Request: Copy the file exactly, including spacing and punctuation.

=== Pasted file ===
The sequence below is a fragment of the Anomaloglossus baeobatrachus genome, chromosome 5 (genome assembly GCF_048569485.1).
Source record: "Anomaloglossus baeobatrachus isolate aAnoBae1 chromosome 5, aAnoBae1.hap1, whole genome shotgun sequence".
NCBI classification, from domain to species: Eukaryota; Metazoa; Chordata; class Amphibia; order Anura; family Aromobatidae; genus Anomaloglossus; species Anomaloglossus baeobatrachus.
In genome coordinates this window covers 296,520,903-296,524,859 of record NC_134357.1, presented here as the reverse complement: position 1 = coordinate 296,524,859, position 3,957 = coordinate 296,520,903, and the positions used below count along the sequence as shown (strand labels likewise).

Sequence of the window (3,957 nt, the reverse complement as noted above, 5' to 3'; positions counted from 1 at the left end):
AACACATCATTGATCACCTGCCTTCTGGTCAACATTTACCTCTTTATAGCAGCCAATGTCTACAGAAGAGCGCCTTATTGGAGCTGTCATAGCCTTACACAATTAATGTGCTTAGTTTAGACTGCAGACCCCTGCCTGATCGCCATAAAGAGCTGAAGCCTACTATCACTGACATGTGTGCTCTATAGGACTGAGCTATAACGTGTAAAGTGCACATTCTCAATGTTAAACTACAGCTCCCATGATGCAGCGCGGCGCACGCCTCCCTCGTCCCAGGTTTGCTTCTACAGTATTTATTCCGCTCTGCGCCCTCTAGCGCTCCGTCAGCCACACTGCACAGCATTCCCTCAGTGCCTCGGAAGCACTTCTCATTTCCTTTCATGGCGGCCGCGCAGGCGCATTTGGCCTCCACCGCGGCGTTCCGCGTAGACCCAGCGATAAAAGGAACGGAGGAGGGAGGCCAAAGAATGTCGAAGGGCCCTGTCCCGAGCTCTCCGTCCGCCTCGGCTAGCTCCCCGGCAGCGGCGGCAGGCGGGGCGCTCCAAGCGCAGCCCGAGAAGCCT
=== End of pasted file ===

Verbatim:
The sequence below is a fragment of the Anomaloglossus baeobatrachus genome, chromosome 5 (genome assembly GCF_048569485.1).
Source record: "Anomaloglossus baeobatrachus isolate aAnoBae1 chromosome 5, aAnoBae1.hap1, whole genome shotgun sequence".
NCBI classification, from domain to species: Eukaryota; Metazoa; Chordata; class Amphibia; order Anura; family Aromobatidae; genus Anomaloglossus; species Anomaloglossus baeobatrachus.
In genome coordinates this window covers 296,520,903-296,524,859 of record NC_134357.1, presented here as the reverse complement: position 1 = coordinate 296,524,859, position 3,957 = coordinate 296,520,903, and the positions used below count along the sequence as shown (strand labels likewise).

Sequence of the window (3,957 nt, the reverse complement as noted above, 5' to 3'; positions counted from 1 at the left end):
AACACATCATTGATCACCTGCCTTCTGGTCAACATTTACCTCTTTATAGCAGCCAATGTCTACAGAAGAGCGCCTTATTGGAGCTGTCATAGCCTTACACAATTAATGTGCTTAGTTTAGACTGCAGACCCCTGCCTGATCGCCATAAAGAGCTGAAGCCTACTATCACTGACATGTGTGCTCTATAGGACTGAGCTATAACGTGTAAAGTGCACATTCTCAATGTTAAACTACAGCTCCCATGATGCAGCGCGGCGCACGCCTCCCTCGTCCCAGGTTTGCTTCTACAGTATTTATTCCGCTCTGCGCCCTCTAGCGCTCCGTCAGCCACACTGCACAGCATTCCCTCAGTGCCTCGGAAGCACTTCTCATTTCCTTTCATGGCGGCCGCGCAGGCGCATTTGGCCTCCACCGCGGCGTTCCGCGTAGACCCAGCGATAAAAGGAACGGAGGAGGGAGGCCAAAGAATGTCGAAGGGCCCTGTCCCGAGCTCTCCGTCCGCCTCGGCTAGCTCCCCGGCAGCGGCGGCAGGCGGGGCGCTCCAAGCGCAGCCCGAGAAGCCT